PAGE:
The speculation, debate and conversations about Ohio State never end, and Lettermen Row is always ready to dive into the discussions. All week long, senior writer Austin Ward will field topics on Urban Meyer and the Buckeyes submitted by readers and break down anything that’s on the minds of the Best Damn Fans in the Land. Have a question that needs to be tackled, like why Urban Meyer needs a loss to get issues corrected? Send it in right here — and check back daily for the answers.
Why does Urban and his staff wait for a loss to fix what appears to be glaring issues?
— John Moore (@JohnGoBucks) October 22, 2018
Human nature and an undefeated record can be powerful spells to overcome, even for a perfectionist like Urban Meyer. Sometimes it takes a shock to the system like an embarrassing loss before it becomes absolutely clear that changes must be made. Even when paying lip service to what appeared to be glaring issues, Ohio State still looked more than capable of continuing to keep on winning with what it was doing well — and it can be hard to want to shake the approach up when the results are positive.
It’s not unusual, then, that the Buckeyes were rationalizing some of the errors as the cost of doing business with a new, pass-happy offense and a handful of inexperienced defensive players working with first-year assistant coaches. If the rushing attack was struggling, who could really be that concerned when Dwayne Haskins was throwing for 400 yards per game? If there were breakdowns at linebacker or safety, wasn’t the defense doing just fine by not allowing many points on the board?
The Buckeyes probably weren’t sticking entirely with the status quo over the last couple weeks, but clearly they were burned by not making more significant changes to address the problems. Ohio State had made numerous references to fixing the ground game and short-yardage offense before the upset at Purdue, but it obviously didn’t find a solution or install one in time to avoid that debacle. And while the defense played better at times against the Boilermakers, the insistence on sticking with press-man coverage so frequently combined with errors at linebacker eventually cost the Buckeyes as well.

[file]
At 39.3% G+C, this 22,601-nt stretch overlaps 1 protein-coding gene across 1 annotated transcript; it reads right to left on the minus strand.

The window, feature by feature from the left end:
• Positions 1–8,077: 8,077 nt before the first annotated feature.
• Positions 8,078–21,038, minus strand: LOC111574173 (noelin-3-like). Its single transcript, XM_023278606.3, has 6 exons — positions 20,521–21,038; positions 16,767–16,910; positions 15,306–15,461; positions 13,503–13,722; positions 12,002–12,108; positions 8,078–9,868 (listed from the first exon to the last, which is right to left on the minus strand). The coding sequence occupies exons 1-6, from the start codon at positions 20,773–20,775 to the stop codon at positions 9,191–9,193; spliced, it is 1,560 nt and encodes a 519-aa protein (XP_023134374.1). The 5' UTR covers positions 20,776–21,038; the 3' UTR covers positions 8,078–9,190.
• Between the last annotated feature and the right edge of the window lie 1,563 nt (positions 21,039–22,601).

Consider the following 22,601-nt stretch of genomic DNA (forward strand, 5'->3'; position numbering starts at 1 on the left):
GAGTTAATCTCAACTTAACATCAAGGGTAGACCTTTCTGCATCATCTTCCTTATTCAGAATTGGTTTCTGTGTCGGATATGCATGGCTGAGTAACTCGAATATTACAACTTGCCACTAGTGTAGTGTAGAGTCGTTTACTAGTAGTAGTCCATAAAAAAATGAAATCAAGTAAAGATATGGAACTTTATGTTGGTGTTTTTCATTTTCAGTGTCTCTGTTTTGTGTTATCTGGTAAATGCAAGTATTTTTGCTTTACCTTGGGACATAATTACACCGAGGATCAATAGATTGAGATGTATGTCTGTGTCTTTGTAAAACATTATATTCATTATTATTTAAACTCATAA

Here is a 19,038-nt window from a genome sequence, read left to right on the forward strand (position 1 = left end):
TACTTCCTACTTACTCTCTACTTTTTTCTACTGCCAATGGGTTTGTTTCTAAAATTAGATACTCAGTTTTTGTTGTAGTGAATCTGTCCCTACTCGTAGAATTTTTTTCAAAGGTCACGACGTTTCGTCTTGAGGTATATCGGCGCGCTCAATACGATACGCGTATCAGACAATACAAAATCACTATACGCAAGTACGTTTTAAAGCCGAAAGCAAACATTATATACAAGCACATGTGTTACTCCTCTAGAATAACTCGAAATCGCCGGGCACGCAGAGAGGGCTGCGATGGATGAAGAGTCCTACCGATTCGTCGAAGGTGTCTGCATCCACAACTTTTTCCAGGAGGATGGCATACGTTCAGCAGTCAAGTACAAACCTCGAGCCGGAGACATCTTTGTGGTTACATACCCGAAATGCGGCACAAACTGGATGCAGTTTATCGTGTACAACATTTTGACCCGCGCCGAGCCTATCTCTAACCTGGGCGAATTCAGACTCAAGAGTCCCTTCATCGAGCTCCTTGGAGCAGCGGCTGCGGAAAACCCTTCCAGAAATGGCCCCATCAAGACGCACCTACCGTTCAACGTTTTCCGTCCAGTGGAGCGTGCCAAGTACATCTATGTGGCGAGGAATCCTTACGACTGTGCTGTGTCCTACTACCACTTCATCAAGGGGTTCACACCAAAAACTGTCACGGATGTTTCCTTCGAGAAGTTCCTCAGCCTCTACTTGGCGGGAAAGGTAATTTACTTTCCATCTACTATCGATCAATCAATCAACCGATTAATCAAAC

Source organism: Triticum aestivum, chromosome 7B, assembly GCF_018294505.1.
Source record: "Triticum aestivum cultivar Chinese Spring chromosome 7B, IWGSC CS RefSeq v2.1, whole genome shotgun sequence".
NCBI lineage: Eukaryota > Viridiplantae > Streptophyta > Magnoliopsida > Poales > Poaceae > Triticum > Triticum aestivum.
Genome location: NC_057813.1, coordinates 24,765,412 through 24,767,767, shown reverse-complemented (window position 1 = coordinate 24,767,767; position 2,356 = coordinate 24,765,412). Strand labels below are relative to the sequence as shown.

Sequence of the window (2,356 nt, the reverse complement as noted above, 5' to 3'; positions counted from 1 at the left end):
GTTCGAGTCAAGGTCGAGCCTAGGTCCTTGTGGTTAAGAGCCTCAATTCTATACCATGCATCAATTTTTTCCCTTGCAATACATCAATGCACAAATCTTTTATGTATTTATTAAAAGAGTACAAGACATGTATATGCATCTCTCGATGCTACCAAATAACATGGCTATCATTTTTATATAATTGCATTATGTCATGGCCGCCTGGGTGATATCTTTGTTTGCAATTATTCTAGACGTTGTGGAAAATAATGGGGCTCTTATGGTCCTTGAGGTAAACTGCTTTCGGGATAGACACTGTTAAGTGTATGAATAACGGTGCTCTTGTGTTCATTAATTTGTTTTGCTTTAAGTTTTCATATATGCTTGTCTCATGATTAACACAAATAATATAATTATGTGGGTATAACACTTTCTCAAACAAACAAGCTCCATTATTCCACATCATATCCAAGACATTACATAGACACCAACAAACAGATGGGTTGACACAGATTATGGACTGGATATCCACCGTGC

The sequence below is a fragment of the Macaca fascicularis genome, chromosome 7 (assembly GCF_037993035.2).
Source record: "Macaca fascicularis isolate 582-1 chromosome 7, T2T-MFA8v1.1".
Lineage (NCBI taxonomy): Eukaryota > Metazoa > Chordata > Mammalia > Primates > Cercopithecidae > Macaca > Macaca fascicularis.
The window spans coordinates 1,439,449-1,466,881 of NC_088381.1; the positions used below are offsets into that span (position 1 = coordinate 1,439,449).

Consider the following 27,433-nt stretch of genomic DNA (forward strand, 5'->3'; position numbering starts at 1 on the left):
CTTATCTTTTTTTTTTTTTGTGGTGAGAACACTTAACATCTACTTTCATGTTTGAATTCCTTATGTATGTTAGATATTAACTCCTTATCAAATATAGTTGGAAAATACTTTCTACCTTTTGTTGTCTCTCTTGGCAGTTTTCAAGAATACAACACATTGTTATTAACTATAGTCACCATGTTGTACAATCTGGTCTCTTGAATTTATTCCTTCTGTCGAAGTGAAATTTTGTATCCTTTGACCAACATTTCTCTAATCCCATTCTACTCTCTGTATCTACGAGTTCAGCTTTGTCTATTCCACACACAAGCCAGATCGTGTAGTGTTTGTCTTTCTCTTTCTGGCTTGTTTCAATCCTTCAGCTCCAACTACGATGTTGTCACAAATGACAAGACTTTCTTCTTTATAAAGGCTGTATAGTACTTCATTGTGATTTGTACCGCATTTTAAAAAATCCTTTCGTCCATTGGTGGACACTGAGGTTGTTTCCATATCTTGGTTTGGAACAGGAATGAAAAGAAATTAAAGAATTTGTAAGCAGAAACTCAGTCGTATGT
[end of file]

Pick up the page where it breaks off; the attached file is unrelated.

But here’s the deal: Ohio State has more than enough talent and a bunch of highly-paid coaches who should be able to make corrections. And now there’s no way that anybody at the Woody Hayes Athletic Center can deny that there is work to be done. That can be a silver lining, even if it’s probably frustrating that it took a loss for that sobering reality to sink in for the Buckeyes.
This has happened before, of course, and just last season Ohio State turned the embarrassment of getting blown out at Iowa into the fuel that powered a run to the Big Ten championship. Back in 2014, the Buckeyes rallied around the early-season disaster against Virginia Tech and wound up winning the national championship. If Urban Meyer has been slow to embrace changes while he’s winning, he’s also shown a remarkable knack for responding to setbacks by getting the most out of his team moving forward.
Can Ohio State do it again? There’s no other choice now if it’s going to defend the Big Ten title.
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